Using 3D printing to help in the fight against COVID-19 in Tanzania
‘Changamoto huleta Maarifa’ a Swahili proverb meaning 'Neccesity is the mother of all inventions’.
Perhaps the above quoted proverb is more relevant now than ever before in human history, as the world grapples with the appalling effects of the Novel Corona virus invasion. Apparently, the African continent is no exception in this, see updates: https://africacdc.org/covid-19/. Even though infection rates may seem trivial for a continent of 1.2 Billion people and a country of approximately 56 million people, truth is- you can never underestimate the aggressive nature of a deadly contagion such as COVID-19. Undeniably, the COVID onslaught has been the biggest test to development practioners and actors across many continents. In Tanzania, it offers yet again a realization that we probably need to do things differently, furthermore, it upholds a testament to the contention purporting to the irrelevance of 20th century development methods to address systematic risks of the 21st century such as hunger, diseases, inequality, mass surveillance, Unemployment etc.
Across the world and in Tanzania, there is an upsurge of multiple solutions in responding to the COVID -19 pandemic such as tackling misinformation, virtual food vending platforms, clinical robots, automated hand washers, etc. But what do we see? Personally, I see more bubbling ideas from the innovation ecosystem and less from conventional development actors, such as NGOs and CBOs, as Gina et al put it in their blog ‘ The planet is burning. But what are we learning?’ https://bit.ly/3dmPNs2 - Agile appears to be having a moment!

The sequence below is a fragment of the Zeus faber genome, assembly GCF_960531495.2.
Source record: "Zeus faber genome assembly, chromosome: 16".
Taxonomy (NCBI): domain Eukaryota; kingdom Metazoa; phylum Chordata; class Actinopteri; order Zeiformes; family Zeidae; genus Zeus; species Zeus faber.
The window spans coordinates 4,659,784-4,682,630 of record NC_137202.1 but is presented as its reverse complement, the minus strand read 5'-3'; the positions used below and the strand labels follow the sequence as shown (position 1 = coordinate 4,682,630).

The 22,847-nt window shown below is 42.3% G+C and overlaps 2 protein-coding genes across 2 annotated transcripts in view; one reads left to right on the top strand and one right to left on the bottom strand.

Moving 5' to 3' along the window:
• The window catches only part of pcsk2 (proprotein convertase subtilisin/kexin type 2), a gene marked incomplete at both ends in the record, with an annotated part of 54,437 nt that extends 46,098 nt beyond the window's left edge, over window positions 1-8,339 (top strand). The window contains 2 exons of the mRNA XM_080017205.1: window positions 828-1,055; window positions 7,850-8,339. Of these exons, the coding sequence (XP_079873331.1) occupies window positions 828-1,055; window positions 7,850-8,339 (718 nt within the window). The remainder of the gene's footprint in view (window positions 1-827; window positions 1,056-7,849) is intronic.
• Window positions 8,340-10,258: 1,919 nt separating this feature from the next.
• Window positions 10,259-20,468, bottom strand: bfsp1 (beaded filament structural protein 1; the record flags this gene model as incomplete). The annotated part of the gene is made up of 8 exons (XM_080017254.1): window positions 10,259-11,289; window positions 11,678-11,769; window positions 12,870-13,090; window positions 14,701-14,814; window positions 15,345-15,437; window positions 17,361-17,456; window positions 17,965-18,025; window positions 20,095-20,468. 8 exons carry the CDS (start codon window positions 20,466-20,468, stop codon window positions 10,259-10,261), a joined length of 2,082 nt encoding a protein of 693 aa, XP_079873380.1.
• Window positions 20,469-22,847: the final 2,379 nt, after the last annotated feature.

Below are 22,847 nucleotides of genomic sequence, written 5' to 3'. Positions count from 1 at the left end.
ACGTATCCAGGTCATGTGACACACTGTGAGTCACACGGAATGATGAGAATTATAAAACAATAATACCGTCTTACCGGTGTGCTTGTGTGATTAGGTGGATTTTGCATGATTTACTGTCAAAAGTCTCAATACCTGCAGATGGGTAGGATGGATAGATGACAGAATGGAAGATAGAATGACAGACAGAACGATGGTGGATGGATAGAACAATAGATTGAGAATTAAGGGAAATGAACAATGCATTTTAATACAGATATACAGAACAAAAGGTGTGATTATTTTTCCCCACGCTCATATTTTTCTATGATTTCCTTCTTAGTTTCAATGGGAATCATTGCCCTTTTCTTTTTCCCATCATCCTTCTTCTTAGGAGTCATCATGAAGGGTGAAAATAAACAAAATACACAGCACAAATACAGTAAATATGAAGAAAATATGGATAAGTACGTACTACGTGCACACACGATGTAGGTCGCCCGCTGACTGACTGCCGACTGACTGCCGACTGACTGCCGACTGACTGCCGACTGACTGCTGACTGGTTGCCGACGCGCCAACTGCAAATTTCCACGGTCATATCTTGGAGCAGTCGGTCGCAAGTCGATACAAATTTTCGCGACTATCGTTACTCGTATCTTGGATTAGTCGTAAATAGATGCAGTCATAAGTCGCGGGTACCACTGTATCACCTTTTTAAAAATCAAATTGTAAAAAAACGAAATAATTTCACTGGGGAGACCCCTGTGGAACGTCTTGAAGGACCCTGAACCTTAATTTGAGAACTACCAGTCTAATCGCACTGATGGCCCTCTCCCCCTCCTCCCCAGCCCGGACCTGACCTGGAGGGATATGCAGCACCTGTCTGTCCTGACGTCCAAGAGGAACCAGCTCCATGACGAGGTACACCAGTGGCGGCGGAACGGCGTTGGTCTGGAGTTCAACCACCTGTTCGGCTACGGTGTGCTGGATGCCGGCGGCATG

It is from this backdrop that UNDP accelerator lab in Tanzania decided in March this year to join hands with various techpreneurs in the Innovation ecosystem to respond to the crisis by supporting a ‘3D makers community’ in designing, fabrication and distribution of Personal, Protective Equipment (PPEs) to support protecting front line health workers across the country especially those serving in quarantine centers for COVID-19 patients
Bringing together unusual partners.
Partnership is one of the key precepts of UNDP’s accelerator lab programme. In Tanzania we seek to bring the ‘unusual suspects’ in the development space and promote the use of new sources of data and technologies to address the ever-increasing societal challenges; we seek to add value by; 1)Strengthening legitimacy in the ecosystem 2) Convening across sectors of the economy and 3) elevating new problem solvers by finding and tapping individual problem solvers in the urban and rural settings.
The Accelerator Lab in Tanzania in this case, reached out to a new set of innovators that could help to address an imminent threat posed by the invasion of COVID-19; given the fragile nature of many African health systems-the problem of inadequate medical supplies and especially Personal Protective Equipment for front line health workers immediately popped up. Furthermore, Through various exploratory visits in the past, I had come across various maker spaces in the city of Dar Es Salaam where the UNDP office is located and therefore it was a no brainer to reach out to the ‘makers community’ and later the Dar es Salaam Institute of Technology (DIT) design studio — a government Lab housed at the Dar Es Salaam institute of Technology, co-funded by Rice 360° Institute for Global Health (USA).